This species inhabits shallow, sandy areas or rocky and coral reefs to deep waters. It can be found from the surface to 210 m with average occurrence at 40 m deep.

Behaviour
As all frogfishes, A. hispidus is a voracious carnivore which will devour all right-sized prey that pass within reach, usually other fish, but sometimes even its own kind. It can swallow prey its own size.

c.wikipedia

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Rhinopias at 50m
rhinopias-at-50m

RHINOPIAS

Description
Rhinopias is a genus of scorpionfish native to the Indian and Pacific oceans. It has a maximum length of 23 cm (9 in) and its dorsal fin has twelve spines and eight to nine soft rays while the anal fin has three spines and five soft rays.

Habitat
Native to the tropical western Indo-Pacific. Its range extends from the coasts of East Africa to Japan, Indonesia and the northern half of Australia. Its depth range is 18 to 55 m (59 to 180 ft) and it is usually found on coral reefs or rubble seabeds.

Behaviour
They feed on crustaceans, cephalopods and fishes employing a lie-in-wait strategy, remaining stationary and snapping prey that comes near. With their mouth they create a vacuum and suck prey in during a nearly imperceptible split-second movement (15 milliseconds). Some have algae and hydroid growth on their body surfaces (stonefish) and at least one species (Decoy scorpionfish Iracundus signifier) has a dorsal fin that looks like a swimming fish, a behavior similar to that of the frogfish. Some species (for example the weed scorpionfish) sway their bodies from side to side so they look like a piece of debris.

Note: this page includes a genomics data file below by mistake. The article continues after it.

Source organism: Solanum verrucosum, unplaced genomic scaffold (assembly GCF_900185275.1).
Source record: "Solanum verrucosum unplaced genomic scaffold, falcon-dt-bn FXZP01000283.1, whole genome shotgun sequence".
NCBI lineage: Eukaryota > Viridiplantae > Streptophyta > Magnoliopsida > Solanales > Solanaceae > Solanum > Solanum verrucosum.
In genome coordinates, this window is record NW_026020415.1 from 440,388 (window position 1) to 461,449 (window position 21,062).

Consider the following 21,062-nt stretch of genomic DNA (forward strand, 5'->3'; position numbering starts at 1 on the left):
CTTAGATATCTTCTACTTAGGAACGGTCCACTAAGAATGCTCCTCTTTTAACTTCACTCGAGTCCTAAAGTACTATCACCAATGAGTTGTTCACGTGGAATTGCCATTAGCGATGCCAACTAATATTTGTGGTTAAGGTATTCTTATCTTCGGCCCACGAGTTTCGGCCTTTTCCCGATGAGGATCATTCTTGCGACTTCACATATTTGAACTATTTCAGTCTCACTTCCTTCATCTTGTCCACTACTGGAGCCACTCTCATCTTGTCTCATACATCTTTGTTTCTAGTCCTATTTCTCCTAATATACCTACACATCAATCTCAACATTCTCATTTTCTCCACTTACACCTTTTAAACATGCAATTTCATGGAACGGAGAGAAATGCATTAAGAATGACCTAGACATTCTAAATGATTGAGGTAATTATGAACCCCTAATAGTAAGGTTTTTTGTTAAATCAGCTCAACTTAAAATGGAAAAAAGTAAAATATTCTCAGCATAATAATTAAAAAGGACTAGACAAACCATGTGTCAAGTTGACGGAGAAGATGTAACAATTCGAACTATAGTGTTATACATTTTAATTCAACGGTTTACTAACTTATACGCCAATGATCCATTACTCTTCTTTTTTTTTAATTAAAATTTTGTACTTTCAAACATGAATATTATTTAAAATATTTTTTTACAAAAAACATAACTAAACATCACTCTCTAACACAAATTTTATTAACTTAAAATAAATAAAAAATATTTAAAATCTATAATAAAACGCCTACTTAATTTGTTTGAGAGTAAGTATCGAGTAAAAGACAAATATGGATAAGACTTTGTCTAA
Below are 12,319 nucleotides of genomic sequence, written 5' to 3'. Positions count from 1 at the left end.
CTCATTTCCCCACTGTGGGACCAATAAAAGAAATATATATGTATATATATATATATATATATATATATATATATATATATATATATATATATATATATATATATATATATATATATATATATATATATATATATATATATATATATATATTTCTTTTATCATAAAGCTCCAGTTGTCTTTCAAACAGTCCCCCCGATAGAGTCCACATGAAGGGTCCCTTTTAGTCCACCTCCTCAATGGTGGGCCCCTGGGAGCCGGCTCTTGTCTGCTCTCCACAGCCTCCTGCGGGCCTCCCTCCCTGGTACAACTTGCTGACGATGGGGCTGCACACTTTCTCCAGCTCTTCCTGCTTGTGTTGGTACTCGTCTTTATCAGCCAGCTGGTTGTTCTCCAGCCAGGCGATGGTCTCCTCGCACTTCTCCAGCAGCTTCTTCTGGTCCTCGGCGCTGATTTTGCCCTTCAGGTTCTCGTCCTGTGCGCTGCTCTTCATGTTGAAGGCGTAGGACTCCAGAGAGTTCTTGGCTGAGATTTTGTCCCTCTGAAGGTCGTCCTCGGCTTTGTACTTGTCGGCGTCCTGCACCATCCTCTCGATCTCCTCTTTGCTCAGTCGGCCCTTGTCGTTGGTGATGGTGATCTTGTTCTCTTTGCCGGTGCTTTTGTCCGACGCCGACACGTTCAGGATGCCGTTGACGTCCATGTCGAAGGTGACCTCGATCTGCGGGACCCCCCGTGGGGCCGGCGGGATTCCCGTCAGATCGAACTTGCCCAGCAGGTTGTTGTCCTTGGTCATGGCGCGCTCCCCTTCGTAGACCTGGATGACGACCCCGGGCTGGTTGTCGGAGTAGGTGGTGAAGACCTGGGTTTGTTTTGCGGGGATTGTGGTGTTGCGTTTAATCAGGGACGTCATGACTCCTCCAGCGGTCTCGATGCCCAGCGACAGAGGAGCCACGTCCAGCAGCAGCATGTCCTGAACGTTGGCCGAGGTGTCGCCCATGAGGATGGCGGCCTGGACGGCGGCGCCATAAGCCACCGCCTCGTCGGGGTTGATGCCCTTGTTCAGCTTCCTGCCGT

c.wikipedia & starfish,ch

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Nudibranches at 60m

NUDIBRANCHES

Description
Nudibranches are a group of soft-bodied, marine gastropod molluscs which shed their shells after their larval stage. They are noted for their often extraordinary colours and striking forms. Currently, about 2,300 valid species of nudibranchs are known. The word “nudibranch” comes from the Latin nudus, naked, and the Greek βραγχια, brankhia, gills. Nudibranchs are often casually called sea slugs, but many sea slugs belong to several taxonomic groups which are not closely related to nudibranchs. A number of these other sea slugs, such as the photosynthetic Sacoglossa and the colourful Aglajidae, are often confused with nudibranchs.

Habitat
Nudibranchs occur in seas worldwide, including both the tropics and Antarctica. Nudibranchs live at virtually all depths of salt water, from the intertidal zone to depths well over 700 m (2,300 ft). The greatest diversity of nudibranchs is seen in warm, shallow reefs, although a new nudibranch species was discovered at a depth near 2,500 m (8,200 ft)

c.wikipedia

Booking & Inquiries

reservation.honeybaylembeh@gmail.com
www.facebook.com/honeybayresortclub.lembeh
instagram: /honeybayresortlembeh

jl.kampung ketang no.5, honey bay complex
pasir panjang, lembeh selatan, bitung,
north sulawesi, indonesia.

 

Indonesia:
+62 852 9901 8488
English:
+62 895 8020 10591